Sunday, February 23, 2014

The onion and the hereafter

Over the past few weeks, I have been feeling emotions in a more intense kind of way. These feelings can be described as a sort of muted melancholic feeling that originates somewhere deep in the gut. It's not the "can't get out of bed" kind of depressed feeling that some people who are depressed report feeling. Rather, it's more like a deep melancholic feeling that feels like an undercurrent that is undercurrenting everything else that I may be feeling or going through. And honestly, the feeling is not entirely unpleasant. It feels like tapping into something deeper within myself, wherever "deeper" may be. I also feel a bit like an onion whose layers have been peeled away, exposing deeper parts of myself that I may not have aware of before.

I think the occurrence of these feelings has something to do with my second series practice, but I have no objective way of proving this. It may, of course, also have something to do with the fact that I am reading existentialist writers (Sartre, Heidegger, Camus) very intensively and closely in the course of teaching my Existentialism course. But again, I also have no objective way of proving this.  

Anyway, these intense episodes usually occur off the mat and at seemingly random times. For instance, I was in a restaurant a few weeks ago, and the in-house TV was playing a documentary about the 1994 attack on the figure-skater Nancy Kerrigan. I suddenly found myself feeling very sad (and yes, I will even confess that I felt a lump in my throat...) for Kerrigan, even though I normally don't feel too much for the trials and tribulations of celebrities, being the normally cynical person that I am.

I have communicated with a couple of my teachers about this phenomenon. They have encouraged me by telling me that this is 100 percent normal, and that I should continue with my practice. They also suggested that I learn to appreciate and love these moments, and to see them as windows into a deeper place within myself (probably somewhere in the liver... just kiddin').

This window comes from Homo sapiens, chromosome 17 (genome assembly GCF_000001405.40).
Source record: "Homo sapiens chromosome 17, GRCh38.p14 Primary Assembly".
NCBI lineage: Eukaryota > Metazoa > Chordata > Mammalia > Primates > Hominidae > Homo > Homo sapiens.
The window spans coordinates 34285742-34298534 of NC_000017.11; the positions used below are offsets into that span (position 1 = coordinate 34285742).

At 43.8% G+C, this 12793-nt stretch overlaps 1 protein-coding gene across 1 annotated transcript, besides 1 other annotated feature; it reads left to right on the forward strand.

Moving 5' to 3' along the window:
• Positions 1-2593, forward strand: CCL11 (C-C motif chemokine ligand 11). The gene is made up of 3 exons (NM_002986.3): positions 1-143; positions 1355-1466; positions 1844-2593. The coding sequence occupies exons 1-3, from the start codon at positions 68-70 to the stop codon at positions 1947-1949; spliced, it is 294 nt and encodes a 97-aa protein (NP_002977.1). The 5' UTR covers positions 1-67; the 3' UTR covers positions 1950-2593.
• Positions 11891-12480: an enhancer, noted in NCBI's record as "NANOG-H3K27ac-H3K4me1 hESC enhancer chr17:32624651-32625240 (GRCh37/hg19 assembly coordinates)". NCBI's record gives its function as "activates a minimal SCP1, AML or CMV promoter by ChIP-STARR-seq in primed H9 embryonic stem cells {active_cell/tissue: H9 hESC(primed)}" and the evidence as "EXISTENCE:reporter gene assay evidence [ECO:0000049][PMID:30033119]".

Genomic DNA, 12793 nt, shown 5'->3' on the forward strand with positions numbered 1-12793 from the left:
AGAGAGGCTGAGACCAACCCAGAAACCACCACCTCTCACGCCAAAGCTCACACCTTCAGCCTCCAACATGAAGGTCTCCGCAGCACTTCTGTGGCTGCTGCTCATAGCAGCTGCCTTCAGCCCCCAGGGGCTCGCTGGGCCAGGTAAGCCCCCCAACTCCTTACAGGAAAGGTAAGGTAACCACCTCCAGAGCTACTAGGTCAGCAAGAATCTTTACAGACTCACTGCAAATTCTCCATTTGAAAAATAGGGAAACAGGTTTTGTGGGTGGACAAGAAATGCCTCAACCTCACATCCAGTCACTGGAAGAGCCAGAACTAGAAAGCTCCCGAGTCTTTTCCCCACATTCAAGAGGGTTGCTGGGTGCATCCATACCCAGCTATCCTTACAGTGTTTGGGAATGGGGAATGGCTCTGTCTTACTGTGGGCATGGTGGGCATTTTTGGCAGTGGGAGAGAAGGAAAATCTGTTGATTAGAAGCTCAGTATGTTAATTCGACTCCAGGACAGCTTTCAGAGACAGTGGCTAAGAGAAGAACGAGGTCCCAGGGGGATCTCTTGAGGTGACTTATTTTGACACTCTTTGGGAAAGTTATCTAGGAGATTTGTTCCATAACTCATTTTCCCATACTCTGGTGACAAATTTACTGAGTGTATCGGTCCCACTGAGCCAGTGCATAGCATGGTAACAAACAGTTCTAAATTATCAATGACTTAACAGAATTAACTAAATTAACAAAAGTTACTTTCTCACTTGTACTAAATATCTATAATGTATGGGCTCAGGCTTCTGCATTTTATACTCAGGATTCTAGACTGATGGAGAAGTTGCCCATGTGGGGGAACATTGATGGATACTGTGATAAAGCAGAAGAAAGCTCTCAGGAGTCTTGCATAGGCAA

Recently, I have also been struggling with a very simple question: Is there life after death? Or, more specifically, do we need to believe that there is some kind of existence after death in order to be an effective Buddhist or yoga practitioner? I know that Buddhism and yoga are two very different things (whatever clever new-age-ists out there may say), but this much at least seems common to the two traditions: Both traditions seem to presuppose that this worldly existence is not all there is, that something, whatever that may be, persists after our earthly bodies have expired and decomposed.

Of course, none of this should be any concern to you if you practice yoga simply for "stretching" or to stay in shape. But if you take any of the accompanying spiritual mumbo-jumbo (karma, purusha, the five koshas, to name just a few) even a little bit seriously, I simply cannot see how you can then call yourself a yoga practitioner and not believe in some notion of an existence beyond this one.

So what's the problem here? Well, maybe there isn't a problem. One could simply accept the minimal amount of metaphysical baggage that your community deems to be kosher, and continue to merrily do one's asana practice as is. You know, maybe believe in some kind of afterlife, just don't commit yourself to too many specific details, so that when you die and go to wherever you go, and find out that the details are not quite what you thought they were, you can quickly adapt and be on the right side of the fence :-)

The problem arises if you have a slightly more rationalistic bent of mind, like me, and if you have always had the suspicion that any talk of the hereafter (even if it is packaged in cool-sounding shit like karma and purusha and emptiness and whatnot) is a kind of intellectual opium designed to pull the wool over your unsuspecting eyes and make you more likely to listen to people who want to control your life and tell you what to do. The problem is also compounded by the obvious fact that nobody (at least nobody that I know) has actually been to the other side and seen what is actually in the hereafter. So if you tell me that there is karma and purusha and a bigger purpose beyond the ken of our intellect that can guide us to a better place, my first question would be, "How do you know this? Have you been there?"

Oh well. I really don;t know what else to say at this point. This is really just me talking my head off, as you can see. If you have anything to say, feel free to comment. If not, I hope you have fun reading and thinking stuff through with me. It's all good, one way or the other.     

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